When her husband noticed milk squirting from the mouth of one calf, he discovered that the calf had part of its jaw shot off. It was hit by either shotgun pellets, bird shot or small caliber bullets.

“When you see a little calf with its jaw blown off, you think: ‘What kind of a person does that?’” she said, stressing she does not think hunters, campers or recreationalists are to blame.

Stewart suspects those guilty of the crimes are either marijuana growers in the area trying to protect their pot crops or radical environmentalists who want to purge livestock from public lands. The Western Watersheds Project the past four years has more aggressively sought to remove grazing cattle from public lands.

Bow hunters, whose hunting season is among the earliest to start, have accidentally stumbled on pot farms only to have rifles pointed at them by proprietors. Nevada’s remoteness, desert environment, high elevation, steepness and water sources have made it a good area to secretly grow marijuana plants the past six or eight years, she said.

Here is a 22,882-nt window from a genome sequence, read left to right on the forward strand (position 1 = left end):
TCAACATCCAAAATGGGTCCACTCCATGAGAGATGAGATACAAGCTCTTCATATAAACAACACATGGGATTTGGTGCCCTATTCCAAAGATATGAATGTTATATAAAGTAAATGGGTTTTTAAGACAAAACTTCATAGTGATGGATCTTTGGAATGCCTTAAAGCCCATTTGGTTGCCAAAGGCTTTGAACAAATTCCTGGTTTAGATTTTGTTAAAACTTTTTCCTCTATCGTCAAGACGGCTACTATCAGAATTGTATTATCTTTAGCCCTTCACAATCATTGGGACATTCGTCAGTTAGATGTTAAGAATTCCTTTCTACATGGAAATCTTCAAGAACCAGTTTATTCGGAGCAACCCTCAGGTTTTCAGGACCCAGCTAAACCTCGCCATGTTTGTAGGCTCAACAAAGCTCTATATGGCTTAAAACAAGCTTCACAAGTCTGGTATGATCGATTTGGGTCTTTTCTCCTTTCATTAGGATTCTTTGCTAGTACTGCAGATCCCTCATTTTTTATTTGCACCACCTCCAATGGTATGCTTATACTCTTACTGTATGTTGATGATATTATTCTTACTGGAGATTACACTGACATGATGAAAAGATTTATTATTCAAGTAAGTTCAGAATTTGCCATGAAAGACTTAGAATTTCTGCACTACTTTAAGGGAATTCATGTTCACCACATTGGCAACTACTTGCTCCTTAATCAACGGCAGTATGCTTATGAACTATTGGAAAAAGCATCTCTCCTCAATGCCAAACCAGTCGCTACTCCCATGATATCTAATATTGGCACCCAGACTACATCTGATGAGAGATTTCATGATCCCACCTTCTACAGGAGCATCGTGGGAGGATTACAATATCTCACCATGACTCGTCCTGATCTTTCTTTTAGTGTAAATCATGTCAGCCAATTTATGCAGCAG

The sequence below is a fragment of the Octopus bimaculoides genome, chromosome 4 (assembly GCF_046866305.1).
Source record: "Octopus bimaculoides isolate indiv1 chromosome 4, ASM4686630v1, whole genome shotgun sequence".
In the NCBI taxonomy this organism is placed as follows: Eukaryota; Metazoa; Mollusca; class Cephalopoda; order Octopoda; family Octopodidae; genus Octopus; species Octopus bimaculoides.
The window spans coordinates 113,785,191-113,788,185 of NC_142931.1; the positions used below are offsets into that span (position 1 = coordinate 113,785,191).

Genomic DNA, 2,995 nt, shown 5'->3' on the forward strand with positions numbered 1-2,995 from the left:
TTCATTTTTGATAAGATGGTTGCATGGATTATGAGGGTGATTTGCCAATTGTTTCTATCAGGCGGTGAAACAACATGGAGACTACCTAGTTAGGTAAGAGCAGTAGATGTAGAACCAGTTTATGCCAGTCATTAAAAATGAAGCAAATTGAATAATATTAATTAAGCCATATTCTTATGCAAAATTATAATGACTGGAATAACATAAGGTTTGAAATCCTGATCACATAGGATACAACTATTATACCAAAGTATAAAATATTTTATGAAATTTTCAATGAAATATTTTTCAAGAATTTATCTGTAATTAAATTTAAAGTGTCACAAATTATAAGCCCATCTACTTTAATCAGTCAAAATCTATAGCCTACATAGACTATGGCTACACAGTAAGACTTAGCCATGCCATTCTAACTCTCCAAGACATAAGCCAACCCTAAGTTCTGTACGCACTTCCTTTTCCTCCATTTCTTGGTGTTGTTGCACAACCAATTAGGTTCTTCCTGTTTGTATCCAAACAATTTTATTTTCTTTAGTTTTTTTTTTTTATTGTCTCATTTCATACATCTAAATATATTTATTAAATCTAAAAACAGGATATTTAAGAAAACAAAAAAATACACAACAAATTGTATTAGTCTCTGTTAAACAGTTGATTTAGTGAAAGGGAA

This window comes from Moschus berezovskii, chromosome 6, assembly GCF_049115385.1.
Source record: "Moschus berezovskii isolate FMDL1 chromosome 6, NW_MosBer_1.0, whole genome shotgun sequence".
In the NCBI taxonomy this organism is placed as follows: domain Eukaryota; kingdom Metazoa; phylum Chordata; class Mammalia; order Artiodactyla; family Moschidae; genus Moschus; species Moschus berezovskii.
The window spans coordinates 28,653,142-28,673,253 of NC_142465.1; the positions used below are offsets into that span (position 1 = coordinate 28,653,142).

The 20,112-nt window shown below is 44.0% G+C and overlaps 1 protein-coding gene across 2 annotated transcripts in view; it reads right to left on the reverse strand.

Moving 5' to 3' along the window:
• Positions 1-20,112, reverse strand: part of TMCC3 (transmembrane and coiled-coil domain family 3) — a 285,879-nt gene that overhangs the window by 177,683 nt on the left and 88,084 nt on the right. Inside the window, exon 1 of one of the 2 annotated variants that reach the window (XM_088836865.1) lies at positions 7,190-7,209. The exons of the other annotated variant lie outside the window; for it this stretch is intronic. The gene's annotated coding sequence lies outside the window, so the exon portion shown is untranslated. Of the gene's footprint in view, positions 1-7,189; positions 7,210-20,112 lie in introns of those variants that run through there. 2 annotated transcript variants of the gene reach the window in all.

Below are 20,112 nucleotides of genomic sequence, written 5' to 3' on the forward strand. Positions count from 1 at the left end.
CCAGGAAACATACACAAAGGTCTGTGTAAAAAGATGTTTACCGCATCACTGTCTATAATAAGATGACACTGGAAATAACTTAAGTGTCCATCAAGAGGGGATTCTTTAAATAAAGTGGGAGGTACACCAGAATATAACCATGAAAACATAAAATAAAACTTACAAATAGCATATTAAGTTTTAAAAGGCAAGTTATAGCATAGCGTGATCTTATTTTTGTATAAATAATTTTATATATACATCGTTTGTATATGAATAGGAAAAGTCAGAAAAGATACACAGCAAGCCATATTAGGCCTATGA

The growth in Nevada’s marijuana operations has coincided with the Western Watersheds Project’s lawsuits against federal agencies to protect riparian areas, Stewart noted.

“I think that there’s sort of a renewed feeling that maybe you ought to pack (guns for protection) when you ride up there,” she said, wondering if she should take GPS readings for water rights by herself. “It’s a bad deal. It makes you wonder if you’re safe. It makes you rethink how you work your permits.”

Most ranchers expect the loss of one or two animals a year from hunters accidentally shooting them or other mishaps. Negative economic conditions also can cause cattle losses to climb.

“Particularly when the economy is bad, people kill and butcher the cows right there and the meat is gone. We don’t get too upset. More than the killing of the animals, which is upsetting, is watching the animals come home hurt and wounded. It seems to be some type of a campaign,” Stewart said.

She hopes those shooting and killing the cattle will either be caught or driven out of the area by the increased publicity. “We don’t think it’s sportsmen. … This is way beyond the tiny losses we might take year to year with accidents up there.” — Mark Mendiola, WLJ Correspondent